Fans of The Mortal Instruments and The Infernal Devices know that Magnus Bane is banned from Peru—and now they can find out why. One of ten adventures in The Bane Chronicles.
There are good reasons Peru is off-limits to Magnus Bane. Follow Magnus’s Peruvian escapades as he drags his fellow warlocks Ragnor Fell and Catarina Loss into trouble, learns several instruments (which he plays shockingly), dances (which he does shockingly), and disgraces his host nation by doing something unspeakable to the Nazca Lines.
This standalone e-only short story illuminates the life of the enigmatic Magnus Bane, whose alluring personality populates the pages of the #1 New York Times bestselling series, The Mortal Instruments and The Infernal Devices series. This story in The Bane Chronicles, What Really Happened in Peru, is written by Sarah Rees Brennan and Cassandra Clare.
Magnus Bane is one of the more intriguing characters in the Mortal Instruments series, so I had high hopes for this novella. Unfortunately, while this is a fairly fun read, we don’t really learn anything that The Mortal Instruments or The Infernal Devices series hadn’t already told us.
For the most part, reading What Really Happened in Peru felt like reading a fanfiction story. The dialogue was awkward at times and the transitions between Clare and Brennan’s writing was choppy and obvious.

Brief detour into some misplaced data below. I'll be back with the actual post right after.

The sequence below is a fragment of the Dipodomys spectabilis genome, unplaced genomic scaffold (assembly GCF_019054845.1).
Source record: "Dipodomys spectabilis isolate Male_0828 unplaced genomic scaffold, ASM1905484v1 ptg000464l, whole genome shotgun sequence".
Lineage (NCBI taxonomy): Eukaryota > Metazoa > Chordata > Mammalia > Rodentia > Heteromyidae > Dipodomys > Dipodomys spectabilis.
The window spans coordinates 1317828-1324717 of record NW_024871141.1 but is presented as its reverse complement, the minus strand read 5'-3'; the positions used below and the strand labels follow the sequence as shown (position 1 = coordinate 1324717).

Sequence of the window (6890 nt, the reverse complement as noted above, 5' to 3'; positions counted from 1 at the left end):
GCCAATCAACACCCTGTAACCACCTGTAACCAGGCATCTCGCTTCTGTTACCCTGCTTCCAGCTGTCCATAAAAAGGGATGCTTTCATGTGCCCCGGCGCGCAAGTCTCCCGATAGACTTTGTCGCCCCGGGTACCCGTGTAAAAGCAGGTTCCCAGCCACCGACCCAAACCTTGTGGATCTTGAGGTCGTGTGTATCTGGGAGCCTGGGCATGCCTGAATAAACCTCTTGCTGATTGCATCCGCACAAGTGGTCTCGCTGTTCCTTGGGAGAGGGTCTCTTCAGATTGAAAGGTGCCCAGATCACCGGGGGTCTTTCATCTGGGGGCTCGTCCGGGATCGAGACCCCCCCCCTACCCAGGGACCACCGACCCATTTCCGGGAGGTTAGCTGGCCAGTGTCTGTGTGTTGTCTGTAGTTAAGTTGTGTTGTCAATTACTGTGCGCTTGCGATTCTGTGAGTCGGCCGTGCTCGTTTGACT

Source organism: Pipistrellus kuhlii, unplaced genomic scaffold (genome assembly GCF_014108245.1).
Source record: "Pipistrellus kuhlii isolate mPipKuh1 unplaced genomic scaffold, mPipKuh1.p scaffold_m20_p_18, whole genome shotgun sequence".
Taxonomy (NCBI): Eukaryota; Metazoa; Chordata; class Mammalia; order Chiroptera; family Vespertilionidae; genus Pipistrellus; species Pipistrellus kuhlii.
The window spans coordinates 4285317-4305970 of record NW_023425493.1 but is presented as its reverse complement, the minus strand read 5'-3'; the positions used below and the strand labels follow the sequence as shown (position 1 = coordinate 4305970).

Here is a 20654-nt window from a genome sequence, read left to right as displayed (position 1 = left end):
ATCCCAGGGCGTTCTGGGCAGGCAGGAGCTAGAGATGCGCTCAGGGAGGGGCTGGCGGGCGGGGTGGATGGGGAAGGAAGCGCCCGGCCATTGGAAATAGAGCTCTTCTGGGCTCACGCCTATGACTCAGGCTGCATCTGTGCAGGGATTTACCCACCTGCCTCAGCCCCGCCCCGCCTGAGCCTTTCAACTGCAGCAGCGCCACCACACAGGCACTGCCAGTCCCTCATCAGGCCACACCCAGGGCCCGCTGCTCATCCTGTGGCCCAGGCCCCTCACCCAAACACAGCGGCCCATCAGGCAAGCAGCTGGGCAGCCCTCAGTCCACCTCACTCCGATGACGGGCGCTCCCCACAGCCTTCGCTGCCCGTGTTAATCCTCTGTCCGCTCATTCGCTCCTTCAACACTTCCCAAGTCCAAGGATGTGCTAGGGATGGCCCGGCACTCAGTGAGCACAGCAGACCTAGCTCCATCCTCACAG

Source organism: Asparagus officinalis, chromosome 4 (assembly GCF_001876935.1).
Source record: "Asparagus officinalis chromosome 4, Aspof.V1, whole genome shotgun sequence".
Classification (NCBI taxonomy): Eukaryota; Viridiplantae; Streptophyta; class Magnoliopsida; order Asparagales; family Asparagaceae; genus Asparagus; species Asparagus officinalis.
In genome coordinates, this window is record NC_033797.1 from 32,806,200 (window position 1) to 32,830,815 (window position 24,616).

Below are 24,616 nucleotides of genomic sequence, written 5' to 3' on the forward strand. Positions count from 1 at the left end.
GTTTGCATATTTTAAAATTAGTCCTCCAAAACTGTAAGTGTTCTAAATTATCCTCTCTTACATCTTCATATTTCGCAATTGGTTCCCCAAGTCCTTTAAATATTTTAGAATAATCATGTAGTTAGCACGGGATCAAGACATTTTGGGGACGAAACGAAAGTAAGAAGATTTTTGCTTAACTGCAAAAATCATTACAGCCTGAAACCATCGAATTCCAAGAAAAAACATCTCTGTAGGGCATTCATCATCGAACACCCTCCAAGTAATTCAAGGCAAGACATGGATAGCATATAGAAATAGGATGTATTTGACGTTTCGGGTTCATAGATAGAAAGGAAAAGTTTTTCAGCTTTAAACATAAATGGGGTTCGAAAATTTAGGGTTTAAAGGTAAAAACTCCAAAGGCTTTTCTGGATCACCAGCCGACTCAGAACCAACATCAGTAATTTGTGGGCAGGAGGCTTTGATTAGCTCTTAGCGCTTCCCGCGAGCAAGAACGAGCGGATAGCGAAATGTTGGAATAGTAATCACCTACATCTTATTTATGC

The story is split into four different parts, chronicling Magnus’ adventures in Peru. As a result, the transitions between these years caused the already short novella to feel rushed. Many details were quickly mentioned and then glossed over, leaving little room for the plot and the characters to develop.
Magnus’ adventures and behaviour are amusing but not very informative. Instead of the complex character that I had grown to love, Magnus was reduced to a glorified party boy with an attitude to rival Jace’s. I enjoyed his witty banter and the way that he acted when he was drunk, but I was disappointed by the way that his moments of bitterness and wisdom were glossed over in favour of his absurd antics.
The deeper, serious moments were few and far between, but they were easily my favourite parts of this novella. We were provided with a new idea regarding the existence of warlocks: rather than existing because of a demon’s deception, they exist because they were loved.
“We live forever by the grace of human love, which rocked children in their cradles and did not despair and did not turn away.”
These moments also allow for a bit of insight into Magnus’ past – with his parents and the people he had loved – as well as his views on time, love, and immortality. One particular musing about what it means to love a mortal stood out, despite having been presented in slightly different terms in The Mortal Instruments series.
“To Magnus, time was like rain, glittering as it fell, changing the world, but something that could also be taken for granted. Until you loved a mortal. Then time became gold in a miser’s hands, every bright year counted out carefully, infinitely precious, and each one slipping through your fingers.”
If What Really Happened in Peru contained more of these serious moments, it would have made for a much more satisfying read. As it was, the novella was fun but forgettable, so hopefully the next installment will be better.